The port of Thonis-Heracleion had numerous large basins and functioned as a hub of international trade. The intense activity in the port fostered the city’s prosperity. More than seven hundred ancient anchors of various forms and over 60 wrecks dating from the 6th to the 2nd century BC are also an eloquent testimony to the intensity of maritime activity here.
The city extended all around the temple and a network of canals in and around the city must have given it a lake dwelling appearance. On the islands and islets dwellings and secondary sanctuaries were located. Excavations here have revealed beautiful archaeological material such as bronze statuettes. On the north side of the temple to Herakles, a grand canal flowed through the city from east to west and connected the port basins with a lake to the west.
This is absolutely breathtaking. I’m literally speechless with chills from this video footage and photos. If anyone can find the documentary on this (in English, please), send it my way because I’d love to immerse myself in this excavation. The documentary is titled ‘Egypt’s Sunken City: A Legend Is Revealed’. So far, this is all Franck Goddio’s team has published as far as I know; yet, the documentary was produced by the Discovery Channel, so it has to be out there somewhere. Science team…assemmmmmmble…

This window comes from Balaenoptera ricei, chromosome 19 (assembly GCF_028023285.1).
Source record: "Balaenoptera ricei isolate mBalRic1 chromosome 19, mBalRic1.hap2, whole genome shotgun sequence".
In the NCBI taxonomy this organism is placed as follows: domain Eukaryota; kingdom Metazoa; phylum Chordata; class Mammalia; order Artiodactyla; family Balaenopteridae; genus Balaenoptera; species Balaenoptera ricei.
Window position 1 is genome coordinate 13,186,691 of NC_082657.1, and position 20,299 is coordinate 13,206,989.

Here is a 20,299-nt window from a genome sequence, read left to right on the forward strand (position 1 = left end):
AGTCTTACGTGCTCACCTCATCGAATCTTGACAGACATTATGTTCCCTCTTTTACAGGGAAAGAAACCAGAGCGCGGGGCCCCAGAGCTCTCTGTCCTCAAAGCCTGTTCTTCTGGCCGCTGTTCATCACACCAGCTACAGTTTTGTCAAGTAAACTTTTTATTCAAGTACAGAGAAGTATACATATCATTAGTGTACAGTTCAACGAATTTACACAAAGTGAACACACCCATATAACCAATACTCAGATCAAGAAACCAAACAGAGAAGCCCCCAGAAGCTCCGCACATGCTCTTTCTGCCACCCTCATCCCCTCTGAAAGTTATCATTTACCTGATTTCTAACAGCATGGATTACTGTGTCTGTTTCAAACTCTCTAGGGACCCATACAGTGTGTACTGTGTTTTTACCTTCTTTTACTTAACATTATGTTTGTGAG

photoMay 17, 2013 12:22 pm
May 17, 1954: The Supreme Court Rules on Brown v. Board of Education
On this day in 1954, the U.S. Supreme Court ruled unanimously that racial segregation in public schools violated the Fourteenth Amendment to the Constitution, which says that no state may deny equal protection of the laws to any person within its jurisdiction.
Although the decision did not succeed in fully desegregating public education in the United States, it put the Constitution on the side of racial equality and galvanized the nascent civil rights movement into a full revolution.
Can you name all the key players behind Brown v. Board of Education? Revisit the landmark case with PBS’ The Supreme Court site.
School integration, Barnard School, Washington, D.C., 1955 (Library of Congress).
photoMay 16, 2013 5:55 pm
The first successful English colony in America was at Jamestown, Va., a swampy island in the Chesapeake Bay. The colony endured for almost a century, and remnants of the place still exist. You can go there and see the ruins. You can walk where Capt. John Smith and Pocahontas walked.
But Jamestown is now threatened by rising sea levels that scientists say could submerge the island by century’s end.
Well worth clicking through. I once argued with a history prof that thousands of historic sites were at risk from climate change. She thought it was too extreme…
photoApr 06, 2013 7:11 pm